Is Günter Grass’s poem anti-Semitic? No, it’s banal and underwhelming.

There has been an uproar over Gunter Grass’s poem “What must be said” that was published in Süddeutsche Zeitung very recently. There are no less than 10 articles about the “poem” in the latest issue of Der Spiegel. The Israeli Embassy in Berlin said that “What must be said is that it is a European tradition to accuse the Jews before the Passover festival of ritual murder.” The Central Council of Jews in Germany has called the poem an “aggressive pamphlet of agitation.” Grass has been called “the prototype of the educated anti-Semite” and it is claimed that “Grass has always had a tendency toward megalomania, but this time he is completely nuts”. Israeli Prime Minister Netanyahu said that Grass’s “declarations are ignorant and shameful”.

However, even a casual glance at the poem (the original German is here) reveals that it is at best an underwhelming and banal writing that expresses nothing that hasn’t been said before many times both inside and outside of Israel and Germany. Tom Segev (an Israeli author, historian and journalist) says it best and I quote and paraphrase him at length (the original Hebrew is here; there’s no English translation yet as far as I can find) (though I should note that Segev is somewhat overly scathing and dismissive):

Segev says that there was no need to write what Grass wrote. “All that he claimed has already been said – and in Israel too. This [Grass’s publication] is akin to the head of the Mossad suddenly beginning to write poetry.”

The debate about Iran’s nuclear weapons has been going on for months, and “one of the people who are engaged in this debate is Meir Dagan, the former head of the Mossad [the Israeli nation intelligence agency].” Dagan, who of course knows about Iran more than most, agrees with Grass that Israel should not bomb Iran, “though if Dagan began publishing poems to that effect in the newspapers – one may suspect that he has gone insane.”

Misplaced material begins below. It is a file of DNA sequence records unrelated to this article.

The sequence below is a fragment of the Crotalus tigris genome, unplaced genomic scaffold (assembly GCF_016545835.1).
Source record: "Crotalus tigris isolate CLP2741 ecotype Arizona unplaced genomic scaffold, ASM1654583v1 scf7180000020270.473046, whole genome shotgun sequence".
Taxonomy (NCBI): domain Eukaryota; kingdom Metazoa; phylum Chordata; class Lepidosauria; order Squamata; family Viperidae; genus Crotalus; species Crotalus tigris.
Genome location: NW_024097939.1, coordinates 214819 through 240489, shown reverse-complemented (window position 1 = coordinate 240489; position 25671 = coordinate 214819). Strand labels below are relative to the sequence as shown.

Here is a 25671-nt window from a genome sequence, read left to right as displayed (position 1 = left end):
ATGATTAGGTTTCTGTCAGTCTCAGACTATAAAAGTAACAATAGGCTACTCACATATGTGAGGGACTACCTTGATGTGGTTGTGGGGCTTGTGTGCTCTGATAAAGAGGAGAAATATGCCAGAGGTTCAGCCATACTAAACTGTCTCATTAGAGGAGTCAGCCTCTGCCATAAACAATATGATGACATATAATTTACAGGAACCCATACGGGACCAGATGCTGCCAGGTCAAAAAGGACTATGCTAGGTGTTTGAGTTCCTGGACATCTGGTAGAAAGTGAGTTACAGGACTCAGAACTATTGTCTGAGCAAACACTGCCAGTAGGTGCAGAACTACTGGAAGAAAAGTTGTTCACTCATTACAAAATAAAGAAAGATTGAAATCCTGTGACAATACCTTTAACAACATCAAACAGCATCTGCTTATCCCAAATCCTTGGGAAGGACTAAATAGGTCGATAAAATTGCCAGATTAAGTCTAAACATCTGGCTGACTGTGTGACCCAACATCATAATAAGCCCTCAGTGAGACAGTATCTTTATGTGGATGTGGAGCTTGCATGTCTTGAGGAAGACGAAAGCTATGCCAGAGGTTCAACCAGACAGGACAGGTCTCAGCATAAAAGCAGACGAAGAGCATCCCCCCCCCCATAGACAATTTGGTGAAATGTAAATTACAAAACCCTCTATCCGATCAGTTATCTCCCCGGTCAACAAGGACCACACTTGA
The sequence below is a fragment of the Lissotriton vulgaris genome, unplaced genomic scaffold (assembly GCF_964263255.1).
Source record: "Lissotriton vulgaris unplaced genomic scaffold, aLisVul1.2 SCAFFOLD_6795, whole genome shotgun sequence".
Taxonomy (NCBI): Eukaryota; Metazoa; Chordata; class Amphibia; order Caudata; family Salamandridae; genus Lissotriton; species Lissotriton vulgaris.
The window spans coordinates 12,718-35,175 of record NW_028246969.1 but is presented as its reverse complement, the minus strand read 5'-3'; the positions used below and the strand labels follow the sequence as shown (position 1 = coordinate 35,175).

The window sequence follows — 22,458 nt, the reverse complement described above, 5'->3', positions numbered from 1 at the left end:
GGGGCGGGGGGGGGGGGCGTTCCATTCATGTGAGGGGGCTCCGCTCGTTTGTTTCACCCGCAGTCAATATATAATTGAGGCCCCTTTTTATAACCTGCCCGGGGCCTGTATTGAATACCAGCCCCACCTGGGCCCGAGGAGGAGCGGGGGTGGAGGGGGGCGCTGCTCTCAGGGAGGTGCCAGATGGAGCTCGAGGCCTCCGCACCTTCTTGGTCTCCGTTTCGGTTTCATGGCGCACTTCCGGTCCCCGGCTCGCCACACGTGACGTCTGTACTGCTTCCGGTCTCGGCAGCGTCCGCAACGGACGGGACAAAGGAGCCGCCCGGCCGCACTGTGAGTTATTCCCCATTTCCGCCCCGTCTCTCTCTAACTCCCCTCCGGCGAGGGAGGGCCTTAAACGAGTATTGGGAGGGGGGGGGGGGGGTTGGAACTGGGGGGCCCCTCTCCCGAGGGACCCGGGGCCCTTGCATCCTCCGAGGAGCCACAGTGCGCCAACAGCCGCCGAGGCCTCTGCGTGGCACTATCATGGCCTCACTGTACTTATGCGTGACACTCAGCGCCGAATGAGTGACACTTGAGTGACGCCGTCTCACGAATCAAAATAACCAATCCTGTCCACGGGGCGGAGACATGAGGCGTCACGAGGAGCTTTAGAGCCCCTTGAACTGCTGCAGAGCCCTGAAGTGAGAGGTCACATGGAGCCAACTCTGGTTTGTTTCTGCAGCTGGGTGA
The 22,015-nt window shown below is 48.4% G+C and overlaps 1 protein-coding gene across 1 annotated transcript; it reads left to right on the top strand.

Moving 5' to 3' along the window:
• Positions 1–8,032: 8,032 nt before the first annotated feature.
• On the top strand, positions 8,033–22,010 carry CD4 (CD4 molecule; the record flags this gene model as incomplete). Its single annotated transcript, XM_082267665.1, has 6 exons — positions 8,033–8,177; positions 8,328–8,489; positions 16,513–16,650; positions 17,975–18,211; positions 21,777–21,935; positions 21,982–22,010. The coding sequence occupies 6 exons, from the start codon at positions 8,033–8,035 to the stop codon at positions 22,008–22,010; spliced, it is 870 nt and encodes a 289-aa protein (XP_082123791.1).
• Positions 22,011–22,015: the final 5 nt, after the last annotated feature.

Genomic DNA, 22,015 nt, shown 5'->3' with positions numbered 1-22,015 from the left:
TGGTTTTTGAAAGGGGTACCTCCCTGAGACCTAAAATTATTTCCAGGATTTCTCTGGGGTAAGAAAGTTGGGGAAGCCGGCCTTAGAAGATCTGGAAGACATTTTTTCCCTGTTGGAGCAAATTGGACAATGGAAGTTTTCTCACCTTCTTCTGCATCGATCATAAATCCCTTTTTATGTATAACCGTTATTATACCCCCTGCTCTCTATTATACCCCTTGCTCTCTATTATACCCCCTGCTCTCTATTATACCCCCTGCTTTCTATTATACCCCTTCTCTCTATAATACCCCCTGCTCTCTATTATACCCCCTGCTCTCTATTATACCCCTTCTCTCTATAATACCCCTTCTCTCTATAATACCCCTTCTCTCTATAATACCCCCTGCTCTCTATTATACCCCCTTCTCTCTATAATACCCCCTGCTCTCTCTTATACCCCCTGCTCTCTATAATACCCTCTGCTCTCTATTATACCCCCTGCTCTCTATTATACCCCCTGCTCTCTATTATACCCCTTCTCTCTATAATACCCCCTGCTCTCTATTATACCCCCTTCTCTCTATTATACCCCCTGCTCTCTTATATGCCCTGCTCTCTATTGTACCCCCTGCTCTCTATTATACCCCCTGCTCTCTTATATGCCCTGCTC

Segev ends his article by saying: “Relax, Mr. Grass: you wrote quite a pathetic poem, but you are not anti-Semitic. You’re not even “anti-Israel”. On the face of it, not anymore so than the former head of the Mossad, Meir Dagan. According to you, you wrote your poem with the last drops of ink that you were left with. Let us hope that you have enough ink for another beautiful novel.”

Segev is angry that so much weight and newspaper space has been devoted to Grass’s “poem”: “it’s not as if he isn’t right; maybe he is right and maybe not. But he can’t know whether he is right or not, for the simple reason that like most of the newspaper readers in the world he has no idea about the matter. On the assumption that he hasn’t conversed recently with president Ahmadinejad nor with prime minister Netanyahu – the weight of his opinion is that of a fly.”

I share Segev’s ire at the fact that Grass’s poem has been blown out of proportion and deflected discussion away from the important issues, but I strongly disagree with his claim that newspaper readers have no idea on the matter. There is much in the public record that can be easily found and understood, the issues are not complicated (this is not quantum physics). For example, one reads  that “There is little credible discussion of just what constitutes the Iranian threat, though we do have an authoritative answer, provided by U.S. military and intelligence. Their presentations to Congress make it clear that Iran doesn’t pose a military threat.”


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